Here are some things I'm good at:

-Watching caterpillars
-Admiring flowers
-Walking fast
-Talking a lot

Here are some things I'm not so good at:

-Everything that actually matters

That's the truth! I'm not even good at separating my laundry loads. I'm constantly getting stainy stuff in the wrong piles, and my whites are always grey. I literally have no understanding of time or money (ask my husband!) and every week when Anja makes it to the door of her ballet school, I consider it a small miracle. And if we get back home from dropping her off and have remembered to shut the door to keep the dog from running away, that's a big miracle.

I am an incapable adult.

Usually I'm okay with this. I mean, I have been living with myself for enough years that I've pretty much accepted who I am. But sometimes when I open my eyes and see that the rest of the world is running differently, I view the traits that make me who I am as nothing but a list of failures and shortcomings.

And then I have a pity party, but after the party I have to DO something, you know?

So, if this happens to you, what do you do about it? Do you surround yourself with capable people and take note, then try to change yourself? Do you constantly try to better yourself?  Or do you just shrug and continue on with your self-acceptance with a live and let live attitude? Do you drive out the gloomies with a little splurge of retail therapy or self-care? Do you take a little vacation? Do you search Zillow for cave real estate in Kentucky or Spain and check your bank account for affordability, and then sink lower into your depression because you'll never be able to afford to buy a cave in Spain, even though you already knew that because that's the way you handled things last time you were feeling glum?

Today is Friday. I'm going to begin by wearing a favorite outfit and trying to have a really good homeschool day (will include watching caterpillars.) And then for the weekend perhaps I will sew. Something for myself and something for each girl. That would be a loving thing that takes some responsibility and commitment, right? I think that is what I will do.

But of course I'm open to all suggestions, and I'm DEFINITELY open to any affordable cave real estate anyone knows of in Kentucky or Spain. If nothing else, I hope my little pity party here has been an uplifting read for someone else who might be thinking that all the social media lives look perfect and sunshiney.

Happy weekend, everyone!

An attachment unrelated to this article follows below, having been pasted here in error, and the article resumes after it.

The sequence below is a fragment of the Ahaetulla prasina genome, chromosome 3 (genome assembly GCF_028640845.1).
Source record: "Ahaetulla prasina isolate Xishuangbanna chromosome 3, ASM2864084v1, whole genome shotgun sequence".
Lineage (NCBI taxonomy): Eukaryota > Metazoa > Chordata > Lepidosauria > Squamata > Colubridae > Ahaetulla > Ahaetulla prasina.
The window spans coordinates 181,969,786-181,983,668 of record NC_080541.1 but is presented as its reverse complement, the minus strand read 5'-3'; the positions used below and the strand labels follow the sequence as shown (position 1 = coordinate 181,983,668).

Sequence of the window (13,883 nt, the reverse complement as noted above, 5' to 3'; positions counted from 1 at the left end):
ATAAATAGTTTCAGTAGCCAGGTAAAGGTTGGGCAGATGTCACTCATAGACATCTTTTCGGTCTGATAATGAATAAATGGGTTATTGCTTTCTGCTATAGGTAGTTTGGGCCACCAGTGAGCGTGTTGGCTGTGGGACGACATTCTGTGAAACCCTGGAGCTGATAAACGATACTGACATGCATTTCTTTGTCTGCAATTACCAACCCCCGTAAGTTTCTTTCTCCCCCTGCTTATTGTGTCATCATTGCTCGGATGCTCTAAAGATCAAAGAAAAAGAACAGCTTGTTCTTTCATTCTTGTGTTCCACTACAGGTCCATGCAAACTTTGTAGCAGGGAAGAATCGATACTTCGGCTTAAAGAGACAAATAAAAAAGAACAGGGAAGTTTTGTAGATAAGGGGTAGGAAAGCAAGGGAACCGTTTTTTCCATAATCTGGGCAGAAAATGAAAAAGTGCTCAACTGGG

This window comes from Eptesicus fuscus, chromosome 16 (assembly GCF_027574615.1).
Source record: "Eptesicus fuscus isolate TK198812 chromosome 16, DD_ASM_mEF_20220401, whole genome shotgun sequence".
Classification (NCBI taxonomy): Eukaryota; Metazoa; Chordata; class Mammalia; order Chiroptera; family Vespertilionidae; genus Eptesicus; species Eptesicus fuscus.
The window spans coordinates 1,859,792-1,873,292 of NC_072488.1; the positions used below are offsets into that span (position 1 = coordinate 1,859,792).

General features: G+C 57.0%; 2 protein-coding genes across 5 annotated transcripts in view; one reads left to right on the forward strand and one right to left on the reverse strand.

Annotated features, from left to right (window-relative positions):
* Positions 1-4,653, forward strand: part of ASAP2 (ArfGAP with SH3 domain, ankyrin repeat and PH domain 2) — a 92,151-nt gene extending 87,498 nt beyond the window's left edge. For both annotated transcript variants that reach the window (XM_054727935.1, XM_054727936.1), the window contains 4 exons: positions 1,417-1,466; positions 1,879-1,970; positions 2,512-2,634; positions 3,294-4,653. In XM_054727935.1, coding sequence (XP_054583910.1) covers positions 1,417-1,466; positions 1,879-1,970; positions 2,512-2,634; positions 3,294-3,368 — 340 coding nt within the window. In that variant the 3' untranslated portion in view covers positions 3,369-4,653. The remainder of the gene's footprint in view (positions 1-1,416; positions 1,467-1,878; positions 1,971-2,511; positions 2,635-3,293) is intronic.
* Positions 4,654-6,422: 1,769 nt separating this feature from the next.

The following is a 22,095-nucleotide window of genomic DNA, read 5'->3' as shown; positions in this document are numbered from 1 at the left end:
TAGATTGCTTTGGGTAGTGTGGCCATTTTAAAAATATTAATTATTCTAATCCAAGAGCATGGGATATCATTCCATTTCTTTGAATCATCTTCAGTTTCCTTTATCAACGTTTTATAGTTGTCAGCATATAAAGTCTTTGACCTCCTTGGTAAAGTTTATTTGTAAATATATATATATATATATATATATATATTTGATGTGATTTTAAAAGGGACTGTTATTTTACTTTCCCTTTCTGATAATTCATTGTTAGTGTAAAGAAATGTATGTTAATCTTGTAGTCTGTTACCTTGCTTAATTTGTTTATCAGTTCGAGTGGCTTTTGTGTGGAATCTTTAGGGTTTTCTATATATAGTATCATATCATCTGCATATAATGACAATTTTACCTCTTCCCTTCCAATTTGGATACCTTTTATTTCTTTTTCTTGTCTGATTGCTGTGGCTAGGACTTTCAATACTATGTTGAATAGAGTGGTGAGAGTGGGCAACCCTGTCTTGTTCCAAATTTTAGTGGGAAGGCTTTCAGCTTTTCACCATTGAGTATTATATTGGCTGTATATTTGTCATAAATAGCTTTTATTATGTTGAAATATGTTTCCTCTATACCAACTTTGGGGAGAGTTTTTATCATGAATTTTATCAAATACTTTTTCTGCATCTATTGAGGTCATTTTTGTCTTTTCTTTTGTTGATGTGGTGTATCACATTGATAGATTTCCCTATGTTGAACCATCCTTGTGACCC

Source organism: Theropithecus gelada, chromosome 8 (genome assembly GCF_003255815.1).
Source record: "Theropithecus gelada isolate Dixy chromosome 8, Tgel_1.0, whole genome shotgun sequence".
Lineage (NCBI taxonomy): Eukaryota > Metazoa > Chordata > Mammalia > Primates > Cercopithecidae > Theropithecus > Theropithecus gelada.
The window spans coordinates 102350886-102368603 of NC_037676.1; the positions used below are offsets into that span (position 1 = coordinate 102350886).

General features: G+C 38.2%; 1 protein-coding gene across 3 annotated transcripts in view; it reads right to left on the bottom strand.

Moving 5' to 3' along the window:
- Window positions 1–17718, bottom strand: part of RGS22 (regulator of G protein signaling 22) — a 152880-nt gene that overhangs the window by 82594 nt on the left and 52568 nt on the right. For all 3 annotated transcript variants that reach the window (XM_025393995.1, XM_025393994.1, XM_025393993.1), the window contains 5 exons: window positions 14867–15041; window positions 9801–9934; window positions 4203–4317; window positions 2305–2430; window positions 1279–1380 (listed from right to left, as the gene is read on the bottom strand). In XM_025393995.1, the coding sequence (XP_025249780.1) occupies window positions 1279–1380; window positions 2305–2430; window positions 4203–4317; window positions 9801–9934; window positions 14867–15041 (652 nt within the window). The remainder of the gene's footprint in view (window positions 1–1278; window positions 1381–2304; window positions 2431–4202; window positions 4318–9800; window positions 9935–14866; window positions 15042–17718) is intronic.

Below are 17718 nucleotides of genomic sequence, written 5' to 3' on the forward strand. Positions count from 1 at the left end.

Friday, August 17, 2018

Plant for Pollinators!

On Instagram the other day I posted a video of Anja, Greta, Ingrid and I singing a song we wrote last summer that we call "Plant for Pollinators." We love pollinators! Anja really got us to be pollinator advocates a number of years ago when she read about endangered bees and insects, and learned about the devastation that would come of losing our beloved pollinators. She had a "Save the Bees" booth at a local festival, and hung a sign on our front gate that said, "Don't Spray! Save the Bees!" Now we have one beehive in our yard (thanks to her) and we and our next door neighbors have filled our yards with pollinator friendly flowers and plants. It's a beautiful little urban ecosystem! 

Anyway, it's a catchy tune and little kids seem to like it, so I thought I'd print the words here for anyone who wants to sing it! Spread the pollinator love! 

Ladybug, Butterfly, Bee
Ladybug, Butterfly, Flower
Hummingbird, big bee,
Little bee, Bat

Ladybug, Butterfly Bee
Ladybug, Butterfly, Flower
Ironweed, Milkweed, 
Columbine, Sage

Ladybug, Butterfly, Bee
Ladybug, Butterfly, Flower
Goldenrod, Hyssop, 
Pincushion flower

Ladybug, Butterfly, Bee
Ladybug, Butterfly, Flower
Bee balm, yarrow,
Borage, Catnip

Ladybug, Butterfly, Bee
Ladybug, Butterfly, Flower
Moth and Bumblebee,
Plant for pollinators! 

And here's a link to the Best-We-Can-Do video on Youtube, haha! 

Keep singing, friends! 

Thursday, August 16, 2018

Double the Fun

If you are active on any parenting themed Facebook groups or online forums, you probably recognize that a lot of the dialogue is based around the same handful of snoozy questions being asked by new members over... and over... and over...
"Not wanting to start an argument, but--what are your opinions on vaccines?"
"Needing fast, healthy meals to feed a family on a budget! GO!"
"Does this look like Hand Foot & Mouth to you?"
"Best breast pumps?"
"How many c-sections have you had?"
"I'm a mom of eight expecting number nine and I still have absolutely no idea what I'm doing PLEASE HELP."

One question that plays on repeat that always stands out to me is the "Those of you who have children close together: would you recommend it?" I find this question both puzzling and comical. For one thing, I DO have children close together, and if Greta hadn't been a "happy accident," there is absolutely NO WAY she would have come into being. I mean, when Anja (crankiest baby in the universe) was five months old, I had sworn off of anymore children EVER. Literally, Martin and I had decided that we weren't going to have any more children because Anja was SUCH a difficult baby and we had no idea what we were doing and life was just awful. When she was seven months old she'd turned a corner and was becoming a super fun toddler and had stopped crying all the time, and we were realizing why people thought having babies was a good thing. Still, we'd not changed our minds about having more.